This is the time of year when every NFL team starts over.
Whether they won the previous Super Bowl or had the worst record in the league, the beginning of training camp always signals a newness that is fresh and exciting and often optimistic. Every coaching staff takes the same approach: Last year was last year, this year is this year, and neither has anything to do with the other.
That’s always been the mindset when the Giants have reported to their training camps of yore, no matter who was running things for the organization.
This year, though, the degree of that tabula rasa is something very few have ever witnessed. When the players report to training camp at the team facility on Tuesday and take the field for the first time as a squad on Wednesday, they’ll be led by a head coach and general manager who bring with them something no other such pairing has had since 1979.
Joe Schoen and Brian Daboll have zero previous connections with the Giants.
For a franchise that has always taken immense pride in its past, that has so often fought the prospect of necessary change by simply reshuffling its organizational flow chart, that has relied almost exclusively on management deeply entrenched in the Giants’ Way, the commencement of this season brings with it as sharp a veer as has been felt in nearly 4 1⁄2 decades.
The start of camp is always new. This? This is something else.
It has many of the longtime Giants employees in various departments throughout the building a little curious to see how things will go. No one really knows what a Daboll-run practice will look like. No one completely understands what kind of protocols Schoen will put in place. More to the point, no one can say with any certainty that any of it will work.
Obviously, the old way did not, at least not for the past few years. The Giants have reached the postseason only once since 2011 and cycled through three head coaches (four if you count interim ones) in six seasons.
The most recent nosedive was led by general manager Dave Gettleman, who was hired to rebuild the Giants into the kind of team that won two Super Bowls and reached a third with him on the scouting and personnel staffs from 1998 to 2012. His tenure was such a wreck that it forced ownership to alter its long-standing approach of hiring from its own human resources Rolodex (yes, if any team in the NFL still has an actual Rolodex, it would be the Giants) and bring in outsiders in Schoen and Daboll.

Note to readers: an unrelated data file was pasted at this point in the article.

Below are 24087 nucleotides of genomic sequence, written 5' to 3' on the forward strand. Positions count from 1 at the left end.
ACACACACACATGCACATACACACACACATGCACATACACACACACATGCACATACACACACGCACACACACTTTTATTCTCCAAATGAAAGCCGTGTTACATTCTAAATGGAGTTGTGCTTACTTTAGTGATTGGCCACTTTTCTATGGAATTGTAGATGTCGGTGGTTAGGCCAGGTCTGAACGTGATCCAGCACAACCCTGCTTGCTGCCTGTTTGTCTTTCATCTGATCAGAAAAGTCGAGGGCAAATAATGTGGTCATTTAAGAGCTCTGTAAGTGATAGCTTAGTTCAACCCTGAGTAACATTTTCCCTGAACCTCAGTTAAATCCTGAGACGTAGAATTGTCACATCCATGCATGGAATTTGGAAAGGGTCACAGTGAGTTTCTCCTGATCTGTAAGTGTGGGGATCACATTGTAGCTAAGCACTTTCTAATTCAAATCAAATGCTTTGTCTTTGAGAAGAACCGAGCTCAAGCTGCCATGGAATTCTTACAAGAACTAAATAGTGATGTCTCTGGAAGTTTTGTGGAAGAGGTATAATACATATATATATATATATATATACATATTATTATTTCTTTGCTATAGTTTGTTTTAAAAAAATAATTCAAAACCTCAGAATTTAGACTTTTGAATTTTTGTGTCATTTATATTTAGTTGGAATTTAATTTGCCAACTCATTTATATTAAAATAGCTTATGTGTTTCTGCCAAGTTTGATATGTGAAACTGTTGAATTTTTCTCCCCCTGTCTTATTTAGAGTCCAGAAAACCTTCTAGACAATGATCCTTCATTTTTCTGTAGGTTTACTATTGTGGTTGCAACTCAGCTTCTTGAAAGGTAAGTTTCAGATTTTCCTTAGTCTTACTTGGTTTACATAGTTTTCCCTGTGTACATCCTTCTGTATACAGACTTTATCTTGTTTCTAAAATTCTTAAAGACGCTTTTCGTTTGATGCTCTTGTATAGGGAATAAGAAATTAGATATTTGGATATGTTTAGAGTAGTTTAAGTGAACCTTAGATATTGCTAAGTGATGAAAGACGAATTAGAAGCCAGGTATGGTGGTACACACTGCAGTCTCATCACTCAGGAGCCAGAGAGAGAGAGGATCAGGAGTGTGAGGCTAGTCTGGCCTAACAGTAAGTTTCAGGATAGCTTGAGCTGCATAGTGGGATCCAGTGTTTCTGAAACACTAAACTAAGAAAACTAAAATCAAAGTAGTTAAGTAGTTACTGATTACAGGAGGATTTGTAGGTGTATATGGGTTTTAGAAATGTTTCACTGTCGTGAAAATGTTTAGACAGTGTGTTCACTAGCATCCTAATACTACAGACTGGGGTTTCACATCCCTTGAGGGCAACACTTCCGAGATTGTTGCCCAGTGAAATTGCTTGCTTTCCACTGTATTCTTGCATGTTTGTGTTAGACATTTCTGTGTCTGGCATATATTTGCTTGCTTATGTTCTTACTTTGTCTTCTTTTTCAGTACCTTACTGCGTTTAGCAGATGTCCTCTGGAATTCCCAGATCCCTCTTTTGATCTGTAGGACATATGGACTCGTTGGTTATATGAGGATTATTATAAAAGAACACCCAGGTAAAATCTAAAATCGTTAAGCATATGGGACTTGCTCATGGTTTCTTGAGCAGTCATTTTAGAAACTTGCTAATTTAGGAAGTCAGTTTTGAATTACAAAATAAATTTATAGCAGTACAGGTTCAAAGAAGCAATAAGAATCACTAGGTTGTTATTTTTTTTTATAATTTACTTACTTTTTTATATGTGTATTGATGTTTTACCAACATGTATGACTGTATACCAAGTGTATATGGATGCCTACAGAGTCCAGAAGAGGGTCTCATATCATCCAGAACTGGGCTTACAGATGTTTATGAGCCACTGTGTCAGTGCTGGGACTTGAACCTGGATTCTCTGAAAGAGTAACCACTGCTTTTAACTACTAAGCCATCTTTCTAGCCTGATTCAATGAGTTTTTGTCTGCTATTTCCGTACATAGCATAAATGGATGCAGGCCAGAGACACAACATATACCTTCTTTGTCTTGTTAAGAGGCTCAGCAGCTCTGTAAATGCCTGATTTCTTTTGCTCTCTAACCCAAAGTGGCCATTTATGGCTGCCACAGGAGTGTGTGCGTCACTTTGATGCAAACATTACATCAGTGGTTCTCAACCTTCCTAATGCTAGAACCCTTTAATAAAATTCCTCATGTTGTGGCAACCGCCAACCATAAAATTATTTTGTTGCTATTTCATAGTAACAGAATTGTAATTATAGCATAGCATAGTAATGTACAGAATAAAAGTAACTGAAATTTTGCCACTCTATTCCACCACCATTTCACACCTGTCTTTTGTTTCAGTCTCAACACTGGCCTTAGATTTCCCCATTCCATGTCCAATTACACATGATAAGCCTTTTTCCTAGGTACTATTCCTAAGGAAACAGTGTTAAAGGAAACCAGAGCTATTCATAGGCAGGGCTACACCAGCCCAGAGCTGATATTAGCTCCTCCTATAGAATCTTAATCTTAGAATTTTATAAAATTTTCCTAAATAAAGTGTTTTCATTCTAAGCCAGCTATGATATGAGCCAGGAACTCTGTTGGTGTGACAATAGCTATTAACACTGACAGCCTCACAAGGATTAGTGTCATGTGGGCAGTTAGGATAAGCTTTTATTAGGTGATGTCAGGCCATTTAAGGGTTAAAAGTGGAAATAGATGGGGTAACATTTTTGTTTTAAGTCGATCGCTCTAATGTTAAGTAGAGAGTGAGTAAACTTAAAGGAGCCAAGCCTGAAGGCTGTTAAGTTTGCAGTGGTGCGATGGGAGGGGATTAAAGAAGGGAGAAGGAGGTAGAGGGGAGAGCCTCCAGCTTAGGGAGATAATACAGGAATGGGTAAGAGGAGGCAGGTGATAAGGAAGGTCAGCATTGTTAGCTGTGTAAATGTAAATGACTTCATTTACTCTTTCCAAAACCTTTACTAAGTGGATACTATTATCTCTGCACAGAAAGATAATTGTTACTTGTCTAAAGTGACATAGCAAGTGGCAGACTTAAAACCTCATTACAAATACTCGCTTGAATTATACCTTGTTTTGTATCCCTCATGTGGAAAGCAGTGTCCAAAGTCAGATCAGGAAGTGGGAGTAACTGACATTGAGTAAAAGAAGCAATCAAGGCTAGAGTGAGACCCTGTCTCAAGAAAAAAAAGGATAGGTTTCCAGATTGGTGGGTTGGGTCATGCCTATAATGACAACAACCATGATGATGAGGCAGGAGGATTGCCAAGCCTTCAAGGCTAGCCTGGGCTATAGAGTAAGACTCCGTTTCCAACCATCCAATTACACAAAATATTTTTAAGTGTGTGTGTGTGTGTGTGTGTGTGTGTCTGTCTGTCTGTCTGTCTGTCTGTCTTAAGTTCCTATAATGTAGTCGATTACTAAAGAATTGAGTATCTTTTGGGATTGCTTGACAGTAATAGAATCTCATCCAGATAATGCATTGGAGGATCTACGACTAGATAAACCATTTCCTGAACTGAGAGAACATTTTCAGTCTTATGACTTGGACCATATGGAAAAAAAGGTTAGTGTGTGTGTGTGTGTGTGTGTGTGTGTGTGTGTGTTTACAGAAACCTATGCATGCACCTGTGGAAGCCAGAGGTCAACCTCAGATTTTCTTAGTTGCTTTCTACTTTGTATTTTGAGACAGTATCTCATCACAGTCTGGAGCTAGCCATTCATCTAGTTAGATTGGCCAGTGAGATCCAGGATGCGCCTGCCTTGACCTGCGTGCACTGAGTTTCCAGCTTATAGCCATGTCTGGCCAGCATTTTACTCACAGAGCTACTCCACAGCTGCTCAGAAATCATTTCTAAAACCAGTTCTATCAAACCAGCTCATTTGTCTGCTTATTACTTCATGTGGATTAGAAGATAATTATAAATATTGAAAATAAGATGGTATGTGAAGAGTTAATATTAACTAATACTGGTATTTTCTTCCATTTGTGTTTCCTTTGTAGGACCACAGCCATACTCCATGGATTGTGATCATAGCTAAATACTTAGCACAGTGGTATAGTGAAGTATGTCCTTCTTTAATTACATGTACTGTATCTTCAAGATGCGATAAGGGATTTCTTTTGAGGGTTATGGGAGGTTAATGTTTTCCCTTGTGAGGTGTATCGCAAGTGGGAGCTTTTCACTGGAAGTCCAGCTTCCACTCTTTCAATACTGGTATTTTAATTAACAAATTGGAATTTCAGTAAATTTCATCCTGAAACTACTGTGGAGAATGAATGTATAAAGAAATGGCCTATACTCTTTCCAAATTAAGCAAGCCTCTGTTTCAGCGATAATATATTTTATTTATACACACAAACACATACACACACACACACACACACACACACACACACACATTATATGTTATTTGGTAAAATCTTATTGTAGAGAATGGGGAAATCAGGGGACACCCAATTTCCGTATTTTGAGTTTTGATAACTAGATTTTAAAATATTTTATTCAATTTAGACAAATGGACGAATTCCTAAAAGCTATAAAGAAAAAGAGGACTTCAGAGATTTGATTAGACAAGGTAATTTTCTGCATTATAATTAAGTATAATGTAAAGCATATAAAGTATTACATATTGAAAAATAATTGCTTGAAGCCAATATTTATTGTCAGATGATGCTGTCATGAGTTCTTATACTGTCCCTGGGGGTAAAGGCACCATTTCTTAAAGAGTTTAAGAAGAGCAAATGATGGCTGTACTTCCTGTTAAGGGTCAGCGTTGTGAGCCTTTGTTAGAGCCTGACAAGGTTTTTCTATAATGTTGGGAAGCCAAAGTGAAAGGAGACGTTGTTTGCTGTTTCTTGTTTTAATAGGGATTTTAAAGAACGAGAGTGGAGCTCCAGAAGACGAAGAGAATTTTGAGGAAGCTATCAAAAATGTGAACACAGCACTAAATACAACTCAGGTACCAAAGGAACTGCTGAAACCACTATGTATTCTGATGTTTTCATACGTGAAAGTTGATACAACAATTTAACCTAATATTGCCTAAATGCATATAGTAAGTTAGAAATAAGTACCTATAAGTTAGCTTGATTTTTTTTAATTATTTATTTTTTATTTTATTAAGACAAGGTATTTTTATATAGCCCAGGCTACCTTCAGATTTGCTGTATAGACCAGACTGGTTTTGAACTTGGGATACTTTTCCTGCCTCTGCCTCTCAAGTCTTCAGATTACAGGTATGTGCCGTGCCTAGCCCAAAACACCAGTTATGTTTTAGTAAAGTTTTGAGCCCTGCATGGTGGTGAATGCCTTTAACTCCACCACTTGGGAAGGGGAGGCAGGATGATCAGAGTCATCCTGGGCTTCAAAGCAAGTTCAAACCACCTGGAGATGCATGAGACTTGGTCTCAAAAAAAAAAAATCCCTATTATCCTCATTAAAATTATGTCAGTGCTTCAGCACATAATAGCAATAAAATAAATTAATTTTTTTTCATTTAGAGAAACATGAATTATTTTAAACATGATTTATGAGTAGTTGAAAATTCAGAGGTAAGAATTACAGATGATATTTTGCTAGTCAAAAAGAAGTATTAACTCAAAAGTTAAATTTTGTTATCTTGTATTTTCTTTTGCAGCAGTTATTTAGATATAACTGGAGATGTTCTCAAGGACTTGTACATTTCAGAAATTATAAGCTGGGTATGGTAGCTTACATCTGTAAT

Not everything will be brand spanking different as these 2022 Giants begin the process of coming together. There certainly will be familiar faces, especially on the field at key positions.
Daniel Jones returns in his role as the quarterback hoping to make the “next leap” in his development . . . for the third straight season. Saquon Barkley is back, healthier than he has been in several years, and perhaps finally in an offensive system that can properly utilize his talents. Sterling Shepard, the longest-tenured current Giant, is rehabbing a torn Achilles that cut his 2021 campaign short and led to his taking a significant pay cut to remain with the team.
It’s not outlandish to wonder if, by this time next year, all three will be former Giants. The 2023 team could begin their training camp with the same newness as this iteration, theirs more reflective on the field than off it.
There are 12 months before any of that does or does not happen. A full season ahead, followed by a full offseason that will bring more transition and change, addition and subtraction, on the Giants’ roster.
For now, the Giants find themselves at Square One of a new era. It will be a training camp spent learning not just playbooks but personalities, not just X’s-and-O’s but expectations and ordinances.
It will be a camp learning how Schoen and Daboll do their jobs and trying to get a sense of whether the Giants are indeed improved by their presence . . . or just different.
Giants training camp practices open to the public:
July 27-July 30, 10 a.m.
Aug. 1-Aug. 3, 10 a.m.
Aug. 5, 6 p.m., at MetLife Stadium
Aug. 7-Aug. 9, 10 a.m.
Aug. 14, 10 a.m.